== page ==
Israel debut feis cancelled over threat

A dance academy in Tel Aviv has claimed that threats and protests by an Irish group expressing solidarity with Palestine has forced the cancellation of what would have been the first feis to take place in Israel.

The chairman of the Irish Palestine Solidarity Campaign said his group had written to the Irish dancing authority and the feis judges to request that they observe a cultural boycott of Israel, but denied they threatened anyone associated with the event.

The 1st Israeli Feis was due to take place in Tel Aviv on August 15, and was set to have a number of competitions across a variety of age groups and dance styles and contests were to be marked by certified Irish dancing adjudicators.

However the Carey Academy, the studio organising the event, announced late Monday night that the event was to be cancelled amid concerns for participants’ safety.

“Not long ago, the feis page started to be attacked by a radical political group called Irish Palestine Solidarity Campaign,” the organisers said in a statement on the event’s Facebook page.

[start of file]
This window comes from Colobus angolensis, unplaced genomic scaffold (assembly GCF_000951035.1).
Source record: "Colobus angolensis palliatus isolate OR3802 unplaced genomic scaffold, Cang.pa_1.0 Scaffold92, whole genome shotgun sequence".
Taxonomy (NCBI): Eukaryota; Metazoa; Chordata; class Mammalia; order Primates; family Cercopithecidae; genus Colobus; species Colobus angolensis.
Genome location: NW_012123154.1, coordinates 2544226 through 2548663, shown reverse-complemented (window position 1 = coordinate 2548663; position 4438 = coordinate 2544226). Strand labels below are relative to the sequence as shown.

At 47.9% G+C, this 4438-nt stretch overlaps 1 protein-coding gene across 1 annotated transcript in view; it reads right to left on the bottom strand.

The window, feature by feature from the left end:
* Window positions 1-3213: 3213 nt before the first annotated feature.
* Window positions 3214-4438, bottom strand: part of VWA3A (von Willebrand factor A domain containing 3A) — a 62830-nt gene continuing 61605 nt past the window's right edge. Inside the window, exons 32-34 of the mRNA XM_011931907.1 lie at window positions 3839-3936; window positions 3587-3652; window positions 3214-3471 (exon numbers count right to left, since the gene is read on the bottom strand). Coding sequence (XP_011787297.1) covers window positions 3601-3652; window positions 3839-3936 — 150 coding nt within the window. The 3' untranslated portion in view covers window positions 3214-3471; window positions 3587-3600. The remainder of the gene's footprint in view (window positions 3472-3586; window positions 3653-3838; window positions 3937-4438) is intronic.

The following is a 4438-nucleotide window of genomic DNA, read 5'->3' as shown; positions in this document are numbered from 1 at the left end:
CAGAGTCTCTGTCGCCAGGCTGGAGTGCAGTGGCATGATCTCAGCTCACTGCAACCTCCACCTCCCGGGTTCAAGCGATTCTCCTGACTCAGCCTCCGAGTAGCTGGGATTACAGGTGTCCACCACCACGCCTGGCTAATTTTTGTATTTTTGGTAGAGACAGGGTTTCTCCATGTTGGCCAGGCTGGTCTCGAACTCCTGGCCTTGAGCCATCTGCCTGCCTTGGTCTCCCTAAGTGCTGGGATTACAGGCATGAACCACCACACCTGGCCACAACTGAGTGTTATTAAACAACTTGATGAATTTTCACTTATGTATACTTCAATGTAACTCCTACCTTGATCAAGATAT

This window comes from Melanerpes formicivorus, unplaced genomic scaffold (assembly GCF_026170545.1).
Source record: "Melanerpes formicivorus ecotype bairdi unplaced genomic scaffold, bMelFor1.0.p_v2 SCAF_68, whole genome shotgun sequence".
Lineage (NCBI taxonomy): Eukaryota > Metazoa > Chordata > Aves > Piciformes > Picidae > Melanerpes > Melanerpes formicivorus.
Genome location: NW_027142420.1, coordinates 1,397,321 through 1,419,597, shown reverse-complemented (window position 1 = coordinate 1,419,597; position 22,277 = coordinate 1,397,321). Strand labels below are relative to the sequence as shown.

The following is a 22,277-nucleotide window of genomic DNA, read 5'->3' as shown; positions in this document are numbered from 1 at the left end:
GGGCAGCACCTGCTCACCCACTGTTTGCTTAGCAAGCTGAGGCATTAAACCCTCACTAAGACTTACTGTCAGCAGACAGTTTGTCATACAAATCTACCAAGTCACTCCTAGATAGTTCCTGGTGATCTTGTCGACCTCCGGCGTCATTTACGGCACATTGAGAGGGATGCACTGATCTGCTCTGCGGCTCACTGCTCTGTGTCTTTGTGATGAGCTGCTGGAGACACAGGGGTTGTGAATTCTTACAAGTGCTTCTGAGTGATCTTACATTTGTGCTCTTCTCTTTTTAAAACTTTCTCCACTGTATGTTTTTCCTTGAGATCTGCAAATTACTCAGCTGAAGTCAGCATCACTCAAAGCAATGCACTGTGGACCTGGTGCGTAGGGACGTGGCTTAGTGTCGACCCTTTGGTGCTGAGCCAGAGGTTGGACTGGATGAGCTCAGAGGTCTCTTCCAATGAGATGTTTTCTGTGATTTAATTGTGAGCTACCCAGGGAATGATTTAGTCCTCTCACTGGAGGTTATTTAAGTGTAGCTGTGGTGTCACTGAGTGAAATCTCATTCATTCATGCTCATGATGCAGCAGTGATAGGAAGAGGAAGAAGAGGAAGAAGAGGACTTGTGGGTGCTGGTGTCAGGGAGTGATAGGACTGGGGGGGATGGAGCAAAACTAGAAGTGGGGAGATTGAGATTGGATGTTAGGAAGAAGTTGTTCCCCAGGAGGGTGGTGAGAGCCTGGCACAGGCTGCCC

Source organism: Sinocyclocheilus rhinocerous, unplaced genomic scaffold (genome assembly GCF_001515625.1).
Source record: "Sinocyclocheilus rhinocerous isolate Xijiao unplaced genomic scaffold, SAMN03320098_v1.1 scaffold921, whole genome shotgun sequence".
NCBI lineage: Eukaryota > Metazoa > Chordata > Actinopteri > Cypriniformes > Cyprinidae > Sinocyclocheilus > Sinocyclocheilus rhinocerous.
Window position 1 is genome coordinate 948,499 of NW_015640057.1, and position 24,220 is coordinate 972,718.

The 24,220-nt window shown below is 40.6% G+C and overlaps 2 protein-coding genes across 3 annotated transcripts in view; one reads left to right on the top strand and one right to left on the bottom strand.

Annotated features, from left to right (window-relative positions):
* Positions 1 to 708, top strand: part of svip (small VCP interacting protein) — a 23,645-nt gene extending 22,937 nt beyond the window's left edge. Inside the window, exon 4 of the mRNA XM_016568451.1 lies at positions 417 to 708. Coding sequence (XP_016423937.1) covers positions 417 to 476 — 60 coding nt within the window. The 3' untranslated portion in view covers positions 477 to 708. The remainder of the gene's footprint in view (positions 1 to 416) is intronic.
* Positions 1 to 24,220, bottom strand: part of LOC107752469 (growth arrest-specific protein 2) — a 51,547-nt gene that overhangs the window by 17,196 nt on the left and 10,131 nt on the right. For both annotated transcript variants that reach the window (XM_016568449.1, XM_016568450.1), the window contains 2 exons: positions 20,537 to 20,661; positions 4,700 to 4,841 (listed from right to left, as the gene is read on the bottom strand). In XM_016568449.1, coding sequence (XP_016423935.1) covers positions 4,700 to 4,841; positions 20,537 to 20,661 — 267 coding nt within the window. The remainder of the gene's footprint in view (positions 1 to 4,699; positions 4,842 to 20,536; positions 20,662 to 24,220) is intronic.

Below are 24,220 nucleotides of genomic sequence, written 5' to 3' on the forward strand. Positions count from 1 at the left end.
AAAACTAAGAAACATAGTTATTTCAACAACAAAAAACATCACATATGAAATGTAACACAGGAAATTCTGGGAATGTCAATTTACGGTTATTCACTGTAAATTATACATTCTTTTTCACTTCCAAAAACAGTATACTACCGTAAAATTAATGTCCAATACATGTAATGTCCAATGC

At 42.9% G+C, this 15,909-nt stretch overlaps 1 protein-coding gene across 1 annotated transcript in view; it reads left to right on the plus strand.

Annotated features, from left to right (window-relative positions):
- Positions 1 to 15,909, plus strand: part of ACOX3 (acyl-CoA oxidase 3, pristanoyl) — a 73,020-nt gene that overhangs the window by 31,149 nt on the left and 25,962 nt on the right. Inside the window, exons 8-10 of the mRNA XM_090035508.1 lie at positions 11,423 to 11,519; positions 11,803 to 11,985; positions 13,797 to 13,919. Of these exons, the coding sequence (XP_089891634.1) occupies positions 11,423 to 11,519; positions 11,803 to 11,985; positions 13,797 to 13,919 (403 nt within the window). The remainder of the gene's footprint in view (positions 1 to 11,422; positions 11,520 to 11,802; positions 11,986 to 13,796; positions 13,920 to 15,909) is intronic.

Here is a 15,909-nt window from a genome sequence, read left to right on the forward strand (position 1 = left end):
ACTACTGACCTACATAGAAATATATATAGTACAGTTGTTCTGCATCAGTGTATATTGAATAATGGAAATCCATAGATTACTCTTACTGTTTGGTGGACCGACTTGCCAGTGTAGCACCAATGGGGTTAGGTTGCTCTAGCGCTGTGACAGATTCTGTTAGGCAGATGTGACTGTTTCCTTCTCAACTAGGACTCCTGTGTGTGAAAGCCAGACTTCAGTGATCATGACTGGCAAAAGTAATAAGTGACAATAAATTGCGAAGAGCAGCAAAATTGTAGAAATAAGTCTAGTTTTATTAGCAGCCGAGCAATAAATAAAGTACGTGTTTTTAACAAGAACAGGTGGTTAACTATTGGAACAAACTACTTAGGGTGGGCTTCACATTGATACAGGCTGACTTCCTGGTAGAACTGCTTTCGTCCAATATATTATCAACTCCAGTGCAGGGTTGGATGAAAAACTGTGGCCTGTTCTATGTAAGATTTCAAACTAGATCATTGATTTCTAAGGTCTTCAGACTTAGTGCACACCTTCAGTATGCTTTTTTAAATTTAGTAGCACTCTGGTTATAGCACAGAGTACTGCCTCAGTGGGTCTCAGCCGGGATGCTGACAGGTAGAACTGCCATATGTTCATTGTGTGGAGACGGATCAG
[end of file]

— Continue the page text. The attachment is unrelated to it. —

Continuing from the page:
“Threatening messages were sent not only to our teachers, but also parents and students. Age, nationality, or religious beliefs do not matter to us. Unfortunately, there was a protest outside of our dance studio. We do not want to risk the safety of anyone connected to the Carey Academy.

“The feis was not meant to be anything more than what it really is — a celebration of dancing, friendship, and joy.”

However Martin O’Quigley, the chairman of the Irish Palestine Solidarity Campaign, said that the group did not threaten anyone, but wrote to those involved to ask that they observe the Boycott, Divestment and Sanctions Movement initiated by Palestinians in 2005.

“We were asking, we were not saying that you can’t go to Israel, we ask that people please respect the boycott,” Mr O’Quigley said.

Asked whether such cultural events should be above politics, Mr O’Quigley said Palestinians suffer cultural restrictions.

“What about Palestinian culture? Palestinian people can’t experience their culture in their capital, Jerusalem, without it being closed by police,” he said.


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